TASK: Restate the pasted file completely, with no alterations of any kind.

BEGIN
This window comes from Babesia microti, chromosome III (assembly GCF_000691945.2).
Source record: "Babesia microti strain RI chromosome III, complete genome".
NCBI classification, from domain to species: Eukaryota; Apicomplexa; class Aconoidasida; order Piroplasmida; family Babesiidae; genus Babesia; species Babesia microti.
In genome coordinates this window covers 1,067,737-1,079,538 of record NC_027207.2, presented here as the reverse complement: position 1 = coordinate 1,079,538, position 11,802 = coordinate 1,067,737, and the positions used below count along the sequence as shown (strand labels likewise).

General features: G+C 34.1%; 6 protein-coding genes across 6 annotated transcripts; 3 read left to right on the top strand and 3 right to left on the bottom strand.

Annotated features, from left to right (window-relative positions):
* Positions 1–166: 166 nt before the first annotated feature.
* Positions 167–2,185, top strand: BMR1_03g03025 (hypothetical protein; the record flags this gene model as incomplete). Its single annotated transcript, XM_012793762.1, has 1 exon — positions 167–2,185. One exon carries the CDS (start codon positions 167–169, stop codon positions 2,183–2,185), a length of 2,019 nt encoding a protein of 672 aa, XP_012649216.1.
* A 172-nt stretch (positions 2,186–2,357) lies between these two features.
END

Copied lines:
This window comes from Babesia microti, chromosome III (assembly GCF_000691945.2).
Source record: "Babesia microti strain RI chromosome III, complete genome".
NCBI classification, from domain to species: Eukaryota; Apicomplexa; class Aconoidasida; order Piroplasmida; family Babesiidae; genus Babesia; species Babesia microti.
In genome coordinates this window covers 1,067,737-1,079,538 of record NC_027207.2, presented here as the reverse complement: position 1 = coordinate 1,079,538, position 11,802 = coordinate 1,067,737, and the positions used below count along the sequence as shown (strand labels likewise).

General features: G+C 34.1%; 6 protein-coding genes across 6 annotated transcripts; 3 read left to right on the top strand and 3 right to left on the bottom strand.

Annotated features, from left to right (window-relative positions):
* Positions 1–166: 166 nt before the first annotated feature.
* Positions 167–2,185, top strand: BMR1_03g03025 (hypothetical protein; the record flags this gene model as incomplete). Its single annotated transcript, XM_012793762.1, has 1 exon — positions 167–2,185. One exon carries the CDS (start codon positions 167–169, stop codon positions 2,183–2,185), a length of 2,019 nt encoding a protein of 672 aa, XP_012649216.1.
* A 172-nt stretch (positions 2,186–2,357) lies between these two features.